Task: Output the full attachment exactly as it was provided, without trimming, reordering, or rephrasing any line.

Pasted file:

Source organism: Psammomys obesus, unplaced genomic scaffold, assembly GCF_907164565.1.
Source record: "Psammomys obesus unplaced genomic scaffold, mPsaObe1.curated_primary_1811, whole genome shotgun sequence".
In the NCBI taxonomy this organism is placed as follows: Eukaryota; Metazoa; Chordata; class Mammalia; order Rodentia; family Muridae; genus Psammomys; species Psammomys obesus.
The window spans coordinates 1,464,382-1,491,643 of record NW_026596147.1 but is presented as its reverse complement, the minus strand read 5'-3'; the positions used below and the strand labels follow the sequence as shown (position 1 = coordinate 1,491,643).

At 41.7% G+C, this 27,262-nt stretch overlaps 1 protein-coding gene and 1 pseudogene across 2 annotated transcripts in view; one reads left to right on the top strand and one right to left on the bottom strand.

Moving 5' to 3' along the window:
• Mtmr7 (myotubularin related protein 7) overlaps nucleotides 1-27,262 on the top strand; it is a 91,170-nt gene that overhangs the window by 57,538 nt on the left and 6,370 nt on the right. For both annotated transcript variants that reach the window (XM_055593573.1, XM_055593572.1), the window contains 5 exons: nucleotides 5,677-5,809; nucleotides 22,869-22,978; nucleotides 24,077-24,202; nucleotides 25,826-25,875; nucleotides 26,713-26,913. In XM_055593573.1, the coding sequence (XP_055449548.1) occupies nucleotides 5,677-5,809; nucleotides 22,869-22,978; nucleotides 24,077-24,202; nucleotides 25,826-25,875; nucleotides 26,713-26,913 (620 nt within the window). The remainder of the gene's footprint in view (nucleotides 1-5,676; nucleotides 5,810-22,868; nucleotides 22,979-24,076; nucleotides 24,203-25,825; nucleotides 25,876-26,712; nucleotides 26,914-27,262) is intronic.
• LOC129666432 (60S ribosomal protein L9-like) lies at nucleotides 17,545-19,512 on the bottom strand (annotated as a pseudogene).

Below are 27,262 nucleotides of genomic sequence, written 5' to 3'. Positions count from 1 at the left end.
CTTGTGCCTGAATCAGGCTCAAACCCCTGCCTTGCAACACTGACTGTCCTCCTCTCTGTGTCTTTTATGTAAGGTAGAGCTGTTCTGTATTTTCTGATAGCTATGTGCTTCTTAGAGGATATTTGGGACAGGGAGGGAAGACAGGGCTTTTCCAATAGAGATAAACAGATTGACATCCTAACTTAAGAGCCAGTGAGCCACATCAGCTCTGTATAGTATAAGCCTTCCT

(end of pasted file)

Source organism: Psammomys obesus, unplaced genomic scaffold, assembly GCF_907164565.1.
Source record: "Psammomys obesus unplaced genomic scaffold, mPsaObe1.curated_primary_1811, whole genome shotgun sequence".
In the NCBI taxonomy this organism is placed as follows: Eukaryota; Metazoa; Chordata; class Mammalia; order Rodentia; family Muridae; genus Psammomys; species Psammomys obesus.
The window spans coordinates 1,464,382-1,491,643 of record NW_026596147.1 but is presented as its reverse complement, the minus strand read 5'-3'; the positions used below and the strand labels follow the sequence as shown (position 1 = coordinate 1,491,643).

At 41.7% G+C, this 27,262-nt stretch overlaps 1 protein-coding gene and 1 pseudogene across 2 annotated transcripts in view; one reads left to right on the top strand and one right to left on the bottom strand.

Moving 5' to 3' along the window:
• Mtmr7 (myotubularin related protein 7) overlaps nucleotides 1-27,262 on the top strand; it is a 91,170-nt gene that overhangs the window by 57,538 nt on the left and 6,370 nt on the right. For both annotated transcript variants that reach the window (XM_055593573.1, XM_055593572.1), the window contains 5 exons: nucleotides 5,677-5,809; nucleotides 22,869-22,978; nucleotides 24,077-24,202; nucleotides 25,826-25,875; nucleotides 26,713-26,913. In XM_055593573.1, the coding sequence (XP_055449548.1) occupies nucleotides 5,677-5,809; nucleotides 22,869-22,978; nucleotides 24,077-24,202; nucleotides 25,826-25,875; nucleotides 26,713-26,913 (620 nt within the window). The remainder of the gene's footprint in view (nucleotides 1-5,676; nucleotides 5,810-22,868; nucleotides 22,979-24,076; nucleotides 24,203-25,825; nucleotides 25,876-26,712; nucleotides 26,914-27,262) is intronic.
• LOC129666432 (60S ribosomal protein L9-like) lies at nucleotides 17,545-19,512 on the bottom strand (annotated as a pseudogene).

Below are 27,262 nucleotides of genomic sequence, written 5' to 3'. Positions count from 1 at the left end.
CTTGTGCCTGAATCAGGCTCAAACCCCTGCCTTGCAACACTGACTGTCCTCCTCTCTGTGTCTTTTATGTAAGGTAGAGCTGTTCTGTATTTTCTGATAGCTATGTGCTTCTTAGAGGATATTTGGGACAGGGAGGGAAGACAGGGCTTTTCCAATAGAGATAAACAGATTGACATCCTAACTTAAGAGCCAGTGAGCCACATCAGCTCTGTATAGTATAAGCCTTCCT